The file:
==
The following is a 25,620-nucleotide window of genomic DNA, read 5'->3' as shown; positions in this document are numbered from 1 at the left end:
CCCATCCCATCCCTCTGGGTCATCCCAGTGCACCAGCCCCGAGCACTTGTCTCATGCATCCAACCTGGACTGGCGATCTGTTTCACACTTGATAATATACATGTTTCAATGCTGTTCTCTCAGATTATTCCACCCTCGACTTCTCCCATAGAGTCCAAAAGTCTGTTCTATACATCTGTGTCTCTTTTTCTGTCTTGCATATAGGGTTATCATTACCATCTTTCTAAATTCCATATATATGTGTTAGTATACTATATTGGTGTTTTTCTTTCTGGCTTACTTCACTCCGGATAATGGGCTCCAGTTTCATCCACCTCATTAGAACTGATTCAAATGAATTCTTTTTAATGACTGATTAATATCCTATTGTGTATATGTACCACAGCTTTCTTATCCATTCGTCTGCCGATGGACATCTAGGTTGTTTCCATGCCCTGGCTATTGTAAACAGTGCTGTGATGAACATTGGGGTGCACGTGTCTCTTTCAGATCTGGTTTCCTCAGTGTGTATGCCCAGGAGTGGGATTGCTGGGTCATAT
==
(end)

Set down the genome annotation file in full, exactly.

The following is a 25,620-nucleotide window of genomic DNA, read 5'->3' as shown; positions in this document are numbered from 1 at the left end:
CCCATCCCATCCCTCTGGGTCATCCCAGTGCACCAGCCCCGAGCACTTGTCTCATGCATCCAACCTGGACTGGCGATCTGTTTCACACTTGATAATATACATGTTTCAATGCTGTTCTCTCAGATTATTCCACCCTCGACTTCTCCCATAGAGTCCAAAAGTCTGTTCTATACATCTGTGTCTCTTTTTCTGTCTTGCATATAGGGTTATCATTACCATCTTTCTAAATTCCATATATATGTGTTAGTATACTATATTGGTGTTTTTCTTTCTGGCTTACTTCACTCCGGATAATGGGCTCCAGTTTCATCCACCTCATTAGAACTGATTCAAATGAATTCTTTTTAATGACTGATTAATATCCTATTGTGTATATGTACCACAGCTTTCTTATCCATTCGTCTGCCGATGGACATCTAGGTTGTTTCCATGCCCTGGCTATTGTAAACAGTGCTGTGATGAACATTGGGGTGCACGTGTCTCTTTCAGATCTGGTTTCCTCAGTGTGTATGCCCAGGAGTGGGATTGCTGGGTCATAT